– DISCOVER Trial Meets Primary and Secondary Endpoints and Will Support Supplemental Regulatory Filing for Descovy for Pre-Exposure Prophylaxis (PrEP) –
FOSTER CITY, Calif.–(BUSINESS WIRE)– Gilead Sciences, Inc. (NASDAQ: GILD) today announced results from the DISCOVER trial, a two-year Phase 3 randomized, controlled, double-blind study evaluating the safety and efficacy of the investigational use of once-daily Descovy® (emtricitabine 200 mg and tenofovir alafenamide 25mg) for HIV pre-exposure prophylaxis (PrEP), compared with Truvada® (emtricitabine 200 mg and tenofovir disoproxil fumarate 300 mg), in men who have sex with men and transgender women at risk for sexually acquired HIV infection.
In a late-breaker oral abstract presented today at the Conference on Retroviruses and Opportunistic Infections (CROI) in Seattle, 5,387 study participants were randomized in a 1:1 ratio and received either Descovy or Truvada. Among the 2,694 participants (4,370 patient-years) who were at risk of HIV-1 infection and received once-daily Descovy, seven HIV infections (HIV incidence 0.16/100 person-years (PY)) were reported. Among the 2,693 participants (4,386 patient-years) who were at risk of HIV-1 infection and received Truvada, 15 HIV infections (0.34/100 PY) were reported. Descovy met the pre-established criteria for non-inferiority to Truvada using a stringent rate ratio statistical comparison, as demonstrated by the upper bound of the 95 percent confidence interval for HIV-1 infection rate ratio being less than the predefined non-inferiority margin of 1.62/100 PY. Additionally, statistically significant advantages with respect to bone and renal laboratory parameters were observed for participants receiving Descovy as compared with those receiving Truvada, which were pre-specified secondary endpoints.
“As the largest HIV prevention trial conducted to date, the DISCOVER trial results clearly demonstrate Descovy for PrEP™ achieved a clinical profile similar to the high efficacy of Truvada and a more favorable bone and renal safety profile,” said John McHutchison, AO, MD, Chief Scientific Officer and Head of Research and Development, Gilead Sciences. “We look forward to filing regulatory applications for Descovy for the PrEP indication as a potential important new option to prevent individuals from becoming infected and contribute to the achievement of national and global HIV prevention goals.”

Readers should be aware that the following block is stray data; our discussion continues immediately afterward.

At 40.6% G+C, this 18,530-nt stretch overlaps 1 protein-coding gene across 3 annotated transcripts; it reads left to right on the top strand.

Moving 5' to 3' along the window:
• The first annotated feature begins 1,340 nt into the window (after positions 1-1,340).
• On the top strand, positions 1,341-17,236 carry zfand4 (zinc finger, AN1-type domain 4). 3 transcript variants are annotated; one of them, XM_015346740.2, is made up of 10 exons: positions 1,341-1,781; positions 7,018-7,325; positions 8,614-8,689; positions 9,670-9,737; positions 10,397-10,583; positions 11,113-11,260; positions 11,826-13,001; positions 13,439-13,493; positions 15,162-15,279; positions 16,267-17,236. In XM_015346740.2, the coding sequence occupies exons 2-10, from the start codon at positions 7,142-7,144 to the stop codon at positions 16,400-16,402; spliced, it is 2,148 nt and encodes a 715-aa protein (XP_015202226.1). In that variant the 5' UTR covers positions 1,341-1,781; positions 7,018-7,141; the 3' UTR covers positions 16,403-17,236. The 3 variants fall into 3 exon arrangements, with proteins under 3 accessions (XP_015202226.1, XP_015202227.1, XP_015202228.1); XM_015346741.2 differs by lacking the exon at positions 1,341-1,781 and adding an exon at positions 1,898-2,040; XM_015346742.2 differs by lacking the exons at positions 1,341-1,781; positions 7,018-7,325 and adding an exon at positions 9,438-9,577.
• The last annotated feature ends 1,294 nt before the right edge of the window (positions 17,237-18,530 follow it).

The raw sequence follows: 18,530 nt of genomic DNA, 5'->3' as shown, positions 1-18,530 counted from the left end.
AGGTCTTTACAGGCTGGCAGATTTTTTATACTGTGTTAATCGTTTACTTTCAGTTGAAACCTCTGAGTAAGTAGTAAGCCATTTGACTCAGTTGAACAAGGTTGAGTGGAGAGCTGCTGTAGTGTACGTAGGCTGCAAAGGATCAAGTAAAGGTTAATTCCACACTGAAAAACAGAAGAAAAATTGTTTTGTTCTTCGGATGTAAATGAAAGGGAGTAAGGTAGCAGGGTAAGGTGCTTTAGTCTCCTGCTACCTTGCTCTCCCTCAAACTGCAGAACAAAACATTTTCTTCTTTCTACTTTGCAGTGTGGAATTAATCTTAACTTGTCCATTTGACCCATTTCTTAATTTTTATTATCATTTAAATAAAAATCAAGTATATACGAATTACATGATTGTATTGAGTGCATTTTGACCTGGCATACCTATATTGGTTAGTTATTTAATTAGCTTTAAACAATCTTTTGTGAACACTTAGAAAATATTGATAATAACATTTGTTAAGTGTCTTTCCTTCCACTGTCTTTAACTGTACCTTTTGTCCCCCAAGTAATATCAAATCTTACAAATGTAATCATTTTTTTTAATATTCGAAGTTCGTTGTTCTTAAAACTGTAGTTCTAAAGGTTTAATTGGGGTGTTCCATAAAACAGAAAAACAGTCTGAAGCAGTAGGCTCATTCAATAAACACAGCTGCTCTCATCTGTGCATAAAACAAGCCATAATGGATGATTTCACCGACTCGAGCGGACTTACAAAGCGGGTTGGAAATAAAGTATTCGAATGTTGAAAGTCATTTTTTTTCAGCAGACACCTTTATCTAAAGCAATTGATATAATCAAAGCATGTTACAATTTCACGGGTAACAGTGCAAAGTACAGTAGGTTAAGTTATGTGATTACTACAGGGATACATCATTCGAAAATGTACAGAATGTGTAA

In the U.S., Descovy is approved in combination with other antiretroviral agents for the treatment of HIV infection in patients weighing ≥ 35 kg and is not indicated for PrEP. Truvada is indicated in combination with safer sex practices for HIV PrEP to reduce the risk of sexually acquired HIV in at-risk adults and adolescents weighing ≥ 35 kg. Descovy and Truvada each have a Boxed Warning in their respective product labels regarding the risk of post-treatment acute exacerbation of hepatitis B; the Truvada label also carries a Boxed Warning for the risk of drug resistance with PrEP in undiagnosed early HIV infection. See below for Important Safety Information and complete Indications.
“The DISCOVER trial enrolled more than 5,000 men who have sex with men and transgender women who were at risk of acquiring HIV in order to gain insights about the efficacy and safety of Descovy and Truvada for PrEP in populations with some of the highest rates of HIV infection,” said Brad Hare, MD, Chief of Infectious Diseases at Kaiser-Permanente, San Francisco. “The very low incidence of HIV in both treatment arms, combined with Descovy’s improved renal and bone safety as compared with Truvada, demonstrate that Descovy for PrEP may help build on the progress made by Truvada, a proven public health tool in the fight against HIV.”
All DISCOVER study participants were adult cis-men who have sex with men or transgender women who had risk of HIV infection through documented high-risk sexual behavior at study entry. Sexually transmitted infection (STI) screening results also demonstrated that participants maintained their sexual risk behavior during the study. Per study protocol, all participants were tested for STIs every three months at three anatomic sites (oropharynx, urethra, rectum), and all received medical treatment and contact tracing as appropriate. Overall, during the study, 57 percent were diagnosed with gonorrhea or chlamydia (from any anatomic site), 42 percent were diagnosed with rectal gonorrhea or rectal chlamydia, and 10 percent were diagnosed with syphilis.
Among the 22 HIV infections reported in the DISCOVER study, five were likely acquired before study entry, 15 occurred in the setting of low or undetectable intracellular drug levels, and two occurred with intermediate or expected intracellular drug levels detected.
Descovy and Truvada were well tolerated and had low discontinuation rates due to adverse events of 1.3 percent and 1.8 percent, respectively. The most common (>15 percent in either group) adverse events were similar in each group and included anal chlamydia, oropharyngeal gonorrhea and rectal gonorrhea.